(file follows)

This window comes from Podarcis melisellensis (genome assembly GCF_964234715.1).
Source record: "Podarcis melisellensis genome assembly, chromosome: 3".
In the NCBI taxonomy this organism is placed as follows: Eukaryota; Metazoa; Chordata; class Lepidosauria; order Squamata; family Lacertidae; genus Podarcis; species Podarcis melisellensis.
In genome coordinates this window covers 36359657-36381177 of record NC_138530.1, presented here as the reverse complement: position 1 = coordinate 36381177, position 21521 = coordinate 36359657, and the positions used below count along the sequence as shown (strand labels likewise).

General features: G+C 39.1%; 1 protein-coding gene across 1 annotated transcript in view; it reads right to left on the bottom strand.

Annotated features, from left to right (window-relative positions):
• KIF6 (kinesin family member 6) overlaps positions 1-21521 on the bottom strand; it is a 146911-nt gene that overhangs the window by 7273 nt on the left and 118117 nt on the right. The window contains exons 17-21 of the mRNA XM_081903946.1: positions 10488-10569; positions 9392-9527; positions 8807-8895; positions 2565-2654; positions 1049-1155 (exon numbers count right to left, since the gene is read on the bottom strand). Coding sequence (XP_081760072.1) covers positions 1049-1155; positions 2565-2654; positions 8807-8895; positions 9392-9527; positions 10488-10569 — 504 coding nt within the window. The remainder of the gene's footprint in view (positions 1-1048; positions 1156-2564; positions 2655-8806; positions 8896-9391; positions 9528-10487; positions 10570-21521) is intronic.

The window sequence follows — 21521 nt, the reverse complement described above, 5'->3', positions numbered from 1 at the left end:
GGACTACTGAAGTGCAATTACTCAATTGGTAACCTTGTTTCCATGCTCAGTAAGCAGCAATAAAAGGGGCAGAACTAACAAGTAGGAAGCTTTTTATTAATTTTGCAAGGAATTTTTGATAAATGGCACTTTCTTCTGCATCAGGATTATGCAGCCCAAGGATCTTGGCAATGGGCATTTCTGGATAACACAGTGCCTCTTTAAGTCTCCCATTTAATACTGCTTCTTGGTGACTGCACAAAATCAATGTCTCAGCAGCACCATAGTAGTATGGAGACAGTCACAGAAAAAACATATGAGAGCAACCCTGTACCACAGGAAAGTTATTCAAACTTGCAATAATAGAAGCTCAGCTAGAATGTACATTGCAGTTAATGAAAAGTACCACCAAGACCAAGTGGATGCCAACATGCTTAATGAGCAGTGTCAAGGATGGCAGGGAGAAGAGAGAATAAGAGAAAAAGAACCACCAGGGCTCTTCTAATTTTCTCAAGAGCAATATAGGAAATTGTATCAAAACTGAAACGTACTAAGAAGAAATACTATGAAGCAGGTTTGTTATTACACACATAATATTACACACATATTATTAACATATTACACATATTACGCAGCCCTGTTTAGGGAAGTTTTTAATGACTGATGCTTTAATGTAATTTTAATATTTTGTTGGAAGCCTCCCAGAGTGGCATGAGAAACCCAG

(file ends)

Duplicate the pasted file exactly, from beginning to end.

This window comes from Podarcis melisellensis (genome assembly GCF_964234715.1).
Source record: "Podarcis melisellensis genome assembly, chromosome: 3".
In the NCBI taxonomy this organism is placed as follows: Eukaryota; Metazoa; Chordata; class Lepidosauria; order Squamata; family Lacertidae; genus Podarcis; species Podarcis melisellensis.
In genome coordinates this window covers 36359657-36381177 of record NC_138530.1, presented here as the reverse complement: position 1 = coordinate 36381177, position 21521 = coordinate 36359657, and the positions used below count along the sequence as shown (strand labels likewise).

General features: G+C 39.1%; 1 protein-coding gene across 1 annotated transcript in view; it reads right to left on the bottom strand.

Annotated features, from left to right (window-relative positions):
• KIF6 (kinesin family member 6) overlaps positions 1-21521 on the bottom strand; it is a 146911-nt gene that overhangs the window by 7273 nt on the left and 118117 nt on the right. The window contains exons 17-21 of the mRNA XM_081903946.1: positions 10488-10569; positions 9392-9527; positions 8807-8895; positions 2565-2654; positions 1049-1155 (exon numbers count right to left, since the gene is read on the bottom strand). Coding sequence (XP_081760072.1) covers positions 1049-1155; positions 2565-2654; positions 8807-8895; positions 9392-9527; positions 10488-10569 — 504 coding nt within the window. The remainder of the gene's footprint in view (positions 1-1048; positions 1156-2564; positions 2655-8806; positions 8896-9391; positions 9528-10487; positions 10570-21521) is intronic.

The window sequence follows — 21521 nt, the reverse complement described above, 5'->3', positions numbered from 1 at the left end:
GGACTACTGAAGTGCAATTACTCAATTGGTAACCTTGTTTCCATGCTCAGTAAGCAGCAATAAAAGGGGCAGAACTAACAAGTAGGAAGCTTTTTATTAATTTTGCAAGGAATTTTTGATAAATGGCACTTTCTTCTGCATCAGGATTATGCAGCCCAAGGATCTTGGCAATGGGCATTTCTGGATAACACAGTGCCTCTTTAAGTCTCCCATTTAATACTGCTTCTTGGTGACTGCACAAAATCAATGTCTCAGCAGCACCATAGTAGTATGGAGACAGTCACAGAAAAAACATATGAGAGCAACCCTGTACCACAGGAAAGTTATTCAAACTTGCAATAATAGAAGCTCAGCTAGAATGTACATTGCAGTTAATGAAAAGTACCACCAAGACCAAGTGGATGCCAACATGCTTAATGAGCAGTGTCAAGGATGGCAGGGAGAAGAGAGAATAAGAGAAAAAGAACCACCAGGGCTCTTCTAATTTTCTCAAGAGCAATATAGGAAATTGTATCAAAACTGAAACGTACTAAGAAGAAATACTATGAAGCAGGTTTGTTATTACACACATAATATTACACACATATTATTAACATATTACACATATTACGCAGCCCTGTTTAGGGAAGTTTTTAATGACTGATGCTTTAATGTAATTTTAATATTTTGTTGGAAGCCTCCCAGAGTGGCATGAGAAACCCAG